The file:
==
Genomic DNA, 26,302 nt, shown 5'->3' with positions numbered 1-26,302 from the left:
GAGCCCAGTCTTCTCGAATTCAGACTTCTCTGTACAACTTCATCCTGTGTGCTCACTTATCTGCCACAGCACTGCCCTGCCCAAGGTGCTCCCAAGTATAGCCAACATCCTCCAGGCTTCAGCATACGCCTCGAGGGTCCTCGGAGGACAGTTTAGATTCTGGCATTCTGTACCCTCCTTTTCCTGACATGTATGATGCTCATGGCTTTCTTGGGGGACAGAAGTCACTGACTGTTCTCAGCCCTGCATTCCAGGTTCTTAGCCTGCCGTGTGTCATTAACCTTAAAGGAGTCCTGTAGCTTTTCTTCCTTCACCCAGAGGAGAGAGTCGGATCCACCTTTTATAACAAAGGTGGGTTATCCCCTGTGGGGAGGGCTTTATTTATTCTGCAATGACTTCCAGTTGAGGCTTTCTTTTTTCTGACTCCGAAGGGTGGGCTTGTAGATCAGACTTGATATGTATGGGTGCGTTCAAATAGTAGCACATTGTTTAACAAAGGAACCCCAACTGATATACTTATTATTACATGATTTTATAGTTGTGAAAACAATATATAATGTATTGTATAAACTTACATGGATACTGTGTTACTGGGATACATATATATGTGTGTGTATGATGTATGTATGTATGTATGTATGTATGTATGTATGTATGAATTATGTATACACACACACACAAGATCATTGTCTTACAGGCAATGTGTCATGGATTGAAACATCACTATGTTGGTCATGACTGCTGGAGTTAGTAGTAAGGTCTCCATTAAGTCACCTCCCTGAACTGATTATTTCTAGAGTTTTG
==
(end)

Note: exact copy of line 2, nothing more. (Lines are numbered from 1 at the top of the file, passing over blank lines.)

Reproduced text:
GAGCCCAGTCTTCTCGAATTCAGACTTCTCTGTACAACTTCATCCTGTGTGCTCACTTATCTGCCACAGCACTGCCCTGCCCAAGGTGCTCCCAAGTATAGCCAACATCCTCCAGGCTTCAGCATACGCCTCGAGGGTCCTCGGAGGACAGTTTAGATTCTGGCATTCTGTACCCTCCTTTTCCTGACATGTATGATGCTCATGGCTTTCTTGGGGGACAGAAGTCACTGACTGTTCTCAGCCCTGCATTCCAGGTTCTTAGCCTGCCGTGTGTCATTAACCTTAAAGGAGTCCTGTAGCTTTTCTTCCTTCACCCAGAGGAGAGAGTCGGATCCACCTTTTATAACAAAGGTGGGTTATCCCCTGTGGGGAGGGCTTTATTTATTCTGCAATGACTTCCAGTTGAGGCTTTCTTTTTTCTGACTCCGAAGGGTGGGCTTGTAGATCAGACTTGATATGTATGGGTGCGTTCAAATAGTAGCACATTGTTTAACAAAGGAACCCCAACTGATATACTTATTATTACATGATTTTATAGTTGTGAAAACAATATATAATGTATTGTATAAACTTACATGGATACTGTGTTACTGGGATACATATATATGTGTGTGTATGATGTATGTATGTATGTATGTATGTATGTATGTATGTATGAATTATGTATACACACACACACAAGATCATTGTCTTACAGGCAATGTGTCATGGATTGAAACATCACTATGTTGGTCATGACTGCTGGAGTTAGTAGTAAGGTCTCCATTAAGTCACCTCCCTGAACTGATTATTTCTAGAGTTTTG